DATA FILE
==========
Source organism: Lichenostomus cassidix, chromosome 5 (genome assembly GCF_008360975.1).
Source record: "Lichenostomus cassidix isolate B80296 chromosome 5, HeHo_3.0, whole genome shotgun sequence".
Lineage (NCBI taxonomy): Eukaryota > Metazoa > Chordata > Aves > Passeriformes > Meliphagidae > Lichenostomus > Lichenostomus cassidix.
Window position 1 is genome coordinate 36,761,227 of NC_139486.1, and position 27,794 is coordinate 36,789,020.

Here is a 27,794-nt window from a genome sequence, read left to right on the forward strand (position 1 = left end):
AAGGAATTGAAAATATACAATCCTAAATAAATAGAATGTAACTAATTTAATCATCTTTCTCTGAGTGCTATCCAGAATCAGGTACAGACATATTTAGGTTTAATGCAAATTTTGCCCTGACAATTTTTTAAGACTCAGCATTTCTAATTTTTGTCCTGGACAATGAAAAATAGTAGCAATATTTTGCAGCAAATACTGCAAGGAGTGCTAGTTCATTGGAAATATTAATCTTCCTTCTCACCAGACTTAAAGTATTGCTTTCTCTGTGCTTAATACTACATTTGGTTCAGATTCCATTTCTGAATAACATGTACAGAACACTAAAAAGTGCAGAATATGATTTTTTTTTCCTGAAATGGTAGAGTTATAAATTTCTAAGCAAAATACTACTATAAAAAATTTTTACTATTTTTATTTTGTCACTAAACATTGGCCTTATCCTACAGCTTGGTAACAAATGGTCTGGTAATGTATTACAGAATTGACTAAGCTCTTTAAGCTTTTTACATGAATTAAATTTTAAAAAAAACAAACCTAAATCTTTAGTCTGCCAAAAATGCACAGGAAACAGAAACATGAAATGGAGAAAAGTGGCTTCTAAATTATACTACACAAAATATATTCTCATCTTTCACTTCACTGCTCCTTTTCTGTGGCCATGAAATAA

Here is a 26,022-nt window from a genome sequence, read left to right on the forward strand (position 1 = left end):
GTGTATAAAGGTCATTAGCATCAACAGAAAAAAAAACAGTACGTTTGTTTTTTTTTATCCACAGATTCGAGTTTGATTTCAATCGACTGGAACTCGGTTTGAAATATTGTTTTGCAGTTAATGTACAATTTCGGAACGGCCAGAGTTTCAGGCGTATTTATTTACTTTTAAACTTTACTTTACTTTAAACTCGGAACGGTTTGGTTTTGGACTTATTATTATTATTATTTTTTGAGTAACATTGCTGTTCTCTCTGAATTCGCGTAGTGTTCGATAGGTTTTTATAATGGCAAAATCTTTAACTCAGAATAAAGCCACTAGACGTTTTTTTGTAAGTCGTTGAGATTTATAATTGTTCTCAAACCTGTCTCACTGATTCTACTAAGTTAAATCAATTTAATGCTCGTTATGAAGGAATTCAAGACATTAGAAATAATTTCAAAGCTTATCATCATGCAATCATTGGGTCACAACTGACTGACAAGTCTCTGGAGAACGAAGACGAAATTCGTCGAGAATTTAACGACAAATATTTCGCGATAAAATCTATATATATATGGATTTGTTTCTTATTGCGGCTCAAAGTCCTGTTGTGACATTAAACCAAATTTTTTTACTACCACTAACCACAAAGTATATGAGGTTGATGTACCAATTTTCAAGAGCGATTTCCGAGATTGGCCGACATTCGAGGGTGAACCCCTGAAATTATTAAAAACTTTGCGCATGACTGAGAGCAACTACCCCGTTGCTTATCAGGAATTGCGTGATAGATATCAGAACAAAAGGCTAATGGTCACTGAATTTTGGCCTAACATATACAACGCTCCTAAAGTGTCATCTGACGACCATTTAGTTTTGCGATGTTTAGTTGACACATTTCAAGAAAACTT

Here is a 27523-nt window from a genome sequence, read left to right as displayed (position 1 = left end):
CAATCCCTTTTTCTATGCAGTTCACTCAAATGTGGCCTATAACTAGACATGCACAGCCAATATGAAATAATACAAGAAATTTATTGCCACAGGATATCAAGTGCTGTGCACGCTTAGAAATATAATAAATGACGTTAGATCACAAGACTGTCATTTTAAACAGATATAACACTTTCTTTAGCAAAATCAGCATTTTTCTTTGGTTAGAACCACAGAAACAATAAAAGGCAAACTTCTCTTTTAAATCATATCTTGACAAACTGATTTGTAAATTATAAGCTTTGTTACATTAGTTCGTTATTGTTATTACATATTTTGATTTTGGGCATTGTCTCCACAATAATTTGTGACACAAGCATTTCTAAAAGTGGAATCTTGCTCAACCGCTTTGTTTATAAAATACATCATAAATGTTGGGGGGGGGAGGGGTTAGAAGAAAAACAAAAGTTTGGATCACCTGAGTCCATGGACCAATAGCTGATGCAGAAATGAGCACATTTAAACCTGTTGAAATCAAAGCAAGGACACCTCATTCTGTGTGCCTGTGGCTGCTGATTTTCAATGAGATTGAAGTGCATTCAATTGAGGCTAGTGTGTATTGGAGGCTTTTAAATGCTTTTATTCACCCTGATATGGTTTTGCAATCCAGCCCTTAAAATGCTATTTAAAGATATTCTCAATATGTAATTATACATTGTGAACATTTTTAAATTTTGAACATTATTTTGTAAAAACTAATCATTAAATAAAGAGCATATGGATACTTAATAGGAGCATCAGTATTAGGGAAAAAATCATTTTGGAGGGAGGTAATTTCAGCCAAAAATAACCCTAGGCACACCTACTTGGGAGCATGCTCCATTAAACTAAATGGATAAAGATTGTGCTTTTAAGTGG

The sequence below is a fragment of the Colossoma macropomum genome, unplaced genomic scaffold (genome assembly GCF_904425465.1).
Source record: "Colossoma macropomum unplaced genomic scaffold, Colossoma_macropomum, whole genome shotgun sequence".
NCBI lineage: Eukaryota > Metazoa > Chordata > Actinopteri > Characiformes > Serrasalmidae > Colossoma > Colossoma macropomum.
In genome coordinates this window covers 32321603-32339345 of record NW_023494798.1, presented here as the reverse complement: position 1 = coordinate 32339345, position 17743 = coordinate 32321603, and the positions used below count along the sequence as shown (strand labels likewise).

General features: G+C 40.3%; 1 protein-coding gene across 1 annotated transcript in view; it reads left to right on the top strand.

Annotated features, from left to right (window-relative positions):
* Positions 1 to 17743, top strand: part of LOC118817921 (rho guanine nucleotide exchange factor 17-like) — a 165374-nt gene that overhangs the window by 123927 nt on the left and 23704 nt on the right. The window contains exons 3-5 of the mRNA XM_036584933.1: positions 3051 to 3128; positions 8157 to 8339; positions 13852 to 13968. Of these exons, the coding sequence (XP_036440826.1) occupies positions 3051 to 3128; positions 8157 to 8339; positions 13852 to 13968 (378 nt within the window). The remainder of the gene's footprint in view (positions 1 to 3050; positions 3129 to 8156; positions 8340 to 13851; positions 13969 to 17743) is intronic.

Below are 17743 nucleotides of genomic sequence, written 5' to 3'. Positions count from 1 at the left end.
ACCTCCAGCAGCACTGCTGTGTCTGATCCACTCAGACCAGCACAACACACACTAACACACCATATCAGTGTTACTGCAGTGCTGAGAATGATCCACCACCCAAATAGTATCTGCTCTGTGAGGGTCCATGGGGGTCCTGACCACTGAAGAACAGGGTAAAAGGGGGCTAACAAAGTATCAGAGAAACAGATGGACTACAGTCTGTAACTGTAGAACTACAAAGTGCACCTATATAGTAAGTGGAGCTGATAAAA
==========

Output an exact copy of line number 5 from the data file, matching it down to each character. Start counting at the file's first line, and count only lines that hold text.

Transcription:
Here is a 27,794-nt window from a genome sequence, read left to right on the forward strand (position 1 = left end):